Unstructured Data: Reading Between the Lines
Joseph Rozenfeld, DM Review Magazine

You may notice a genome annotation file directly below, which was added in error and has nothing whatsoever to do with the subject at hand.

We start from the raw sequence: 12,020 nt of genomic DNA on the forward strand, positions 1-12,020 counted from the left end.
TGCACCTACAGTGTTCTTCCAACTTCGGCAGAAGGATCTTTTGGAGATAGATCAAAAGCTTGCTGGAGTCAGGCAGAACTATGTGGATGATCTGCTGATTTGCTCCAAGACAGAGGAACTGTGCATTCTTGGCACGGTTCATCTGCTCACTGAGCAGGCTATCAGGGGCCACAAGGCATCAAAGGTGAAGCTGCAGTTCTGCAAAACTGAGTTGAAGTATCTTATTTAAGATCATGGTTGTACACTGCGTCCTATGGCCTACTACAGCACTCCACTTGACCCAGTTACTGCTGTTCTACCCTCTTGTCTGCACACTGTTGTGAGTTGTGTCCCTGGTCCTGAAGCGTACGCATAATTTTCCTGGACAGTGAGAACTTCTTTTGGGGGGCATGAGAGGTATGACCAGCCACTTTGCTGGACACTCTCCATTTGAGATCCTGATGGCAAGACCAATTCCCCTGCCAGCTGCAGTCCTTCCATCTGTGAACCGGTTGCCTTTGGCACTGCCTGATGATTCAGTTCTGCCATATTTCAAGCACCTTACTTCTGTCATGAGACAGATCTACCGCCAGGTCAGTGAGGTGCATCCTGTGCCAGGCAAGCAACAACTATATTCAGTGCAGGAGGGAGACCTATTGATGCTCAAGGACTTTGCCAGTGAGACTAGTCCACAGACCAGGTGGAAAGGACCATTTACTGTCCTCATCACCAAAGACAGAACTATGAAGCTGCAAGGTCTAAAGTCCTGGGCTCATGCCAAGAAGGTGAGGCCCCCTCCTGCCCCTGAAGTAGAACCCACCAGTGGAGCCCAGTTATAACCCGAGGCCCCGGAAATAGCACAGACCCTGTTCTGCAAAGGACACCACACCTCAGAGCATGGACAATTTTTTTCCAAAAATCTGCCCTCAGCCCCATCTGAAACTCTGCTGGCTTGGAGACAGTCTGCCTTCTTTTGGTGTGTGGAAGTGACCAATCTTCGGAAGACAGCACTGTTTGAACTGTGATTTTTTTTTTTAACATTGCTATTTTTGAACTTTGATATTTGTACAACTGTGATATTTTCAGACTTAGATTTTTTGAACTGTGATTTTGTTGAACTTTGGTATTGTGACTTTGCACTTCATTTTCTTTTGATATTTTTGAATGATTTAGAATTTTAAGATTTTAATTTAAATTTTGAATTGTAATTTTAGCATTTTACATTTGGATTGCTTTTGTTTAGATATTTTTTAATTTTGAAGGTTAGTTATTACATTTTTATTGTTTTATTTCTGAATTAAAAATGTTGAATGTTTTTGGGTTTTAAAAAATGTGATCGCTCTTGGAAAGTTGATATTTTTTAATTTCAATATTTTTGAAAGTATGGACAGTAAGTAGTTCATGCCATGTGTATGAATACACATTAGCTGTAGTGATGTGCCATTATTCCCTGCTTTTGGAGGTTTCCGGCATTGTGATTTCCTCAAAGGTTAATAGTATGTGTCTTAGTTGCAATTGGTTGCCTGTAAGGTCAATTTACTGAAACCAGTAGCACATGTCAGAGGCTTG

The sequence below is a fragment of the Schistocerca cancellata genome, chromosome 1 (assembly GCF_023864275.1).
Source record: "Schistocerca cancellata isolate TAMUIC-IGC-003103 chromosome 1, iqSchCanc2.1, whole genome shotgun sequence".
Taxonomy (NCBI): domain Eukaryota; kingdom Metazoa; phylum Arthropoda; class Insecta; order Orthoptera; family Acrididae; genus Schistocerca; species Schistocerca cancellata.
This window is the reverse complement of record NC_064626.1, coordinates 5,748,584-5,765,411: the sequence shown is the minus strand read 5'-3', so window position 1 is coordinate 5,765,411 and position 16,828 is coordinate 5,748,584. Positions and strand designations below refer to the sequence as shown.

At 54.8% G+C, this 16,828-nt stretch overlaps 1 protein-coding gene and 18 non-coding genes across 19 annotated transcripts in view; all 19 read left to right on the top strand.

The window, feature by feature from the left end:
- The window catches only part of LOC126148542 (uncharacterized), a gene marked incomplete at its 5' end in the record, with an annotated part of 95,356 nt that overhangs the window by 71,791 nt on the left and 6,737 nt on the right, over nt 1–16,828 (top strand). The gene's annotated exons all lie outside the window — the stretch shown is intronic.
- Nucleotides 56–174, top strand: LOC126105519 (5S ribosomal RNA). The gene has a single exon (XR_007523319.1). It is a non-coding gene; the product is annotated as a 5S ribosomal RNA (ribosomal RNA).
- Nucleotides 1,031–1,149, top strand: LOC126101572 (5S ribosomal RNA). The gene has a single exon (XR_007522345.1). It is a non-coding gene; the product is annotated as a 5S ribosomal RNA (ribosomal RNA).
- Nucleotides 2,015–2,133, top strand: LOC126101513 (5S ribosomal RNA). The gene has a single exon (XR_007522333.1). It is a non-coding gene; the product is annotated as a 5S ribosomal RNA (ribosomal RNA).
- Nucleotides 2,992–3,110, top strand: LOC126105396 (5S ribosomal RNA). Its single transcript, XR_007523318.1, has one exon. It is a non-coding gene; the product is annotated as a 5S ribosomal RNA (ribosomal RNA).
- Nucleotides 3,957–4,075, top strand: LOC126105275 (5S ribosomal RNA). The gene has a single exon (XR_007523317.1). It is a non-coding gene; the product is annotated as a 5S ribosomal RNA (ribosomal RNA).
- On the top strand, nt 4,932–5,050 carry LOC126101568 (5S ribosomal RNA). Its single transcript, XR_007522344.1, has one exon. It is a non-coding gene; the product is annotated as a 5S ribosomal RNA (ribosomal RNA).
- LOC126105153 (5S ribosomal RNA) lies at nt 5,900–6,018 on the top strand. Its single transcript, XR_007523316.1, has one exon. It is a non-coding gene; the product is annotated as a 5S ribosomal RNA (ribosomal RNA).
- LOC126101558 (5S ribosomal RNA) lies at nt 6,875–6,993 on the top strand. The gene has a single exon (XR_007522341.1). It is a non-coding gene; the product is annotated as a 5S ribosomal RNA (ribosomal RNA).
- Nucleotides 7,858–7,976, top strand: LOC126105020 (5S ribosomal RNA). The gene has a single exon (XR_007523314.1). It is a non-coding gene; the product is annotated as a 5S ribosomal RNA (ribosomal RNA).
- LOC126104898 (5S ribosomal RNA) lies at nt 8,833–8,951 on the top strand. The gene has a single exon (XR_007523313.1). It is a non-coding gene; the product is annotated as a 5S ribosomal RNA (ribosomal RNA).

This article examines some of the challenges BI practitioners face in addressing unstructured data and proposes a new set of requirements for the next generation of BI technology designed to overcome these challenges. Structured data has become synonymous with relational data, while unstructured data is commonly associated with file servers and document management systems. But what about data that falls right in between: unstructured data that has started on its evolutionary path but has not made it all the way to completely structured? Data in this state of flux is often referred to as "extensible data." Extensible data is unstructured data in the state of transition to a structured form. XML data, HTML pages, PDF documents and email messages, HTTP traffic and clickstream data, search results and application log files are all examples of extensible data. This is the haggling data discussed earlier. There is significant value in tapping into extensible data, with many critical application areas that stand to benefit. New analytic platforms are being introduced to the market that use XML as a common layer to dramatically reduce system complexity while offering functionality that cannot be achieved by traditional BI technology. These open, XML-based architectures can combine data from nonrelational sources with traditional transactional systems or data warehouses to provide an unprecedented view into what is driving business performance. XML-based analytics technology has already been embraced by early adopters, particularly in areas that generate large amounts of extensible data, such as contact centers. Using an XML-based analytic platform operating directly on unfiltered log data, they were eventually able to determine that AHT was increasing because their agents were spending more time up-selling customers as part of an ongoing promotion. This type of insight would not have been possible using existing BI or reporting technology.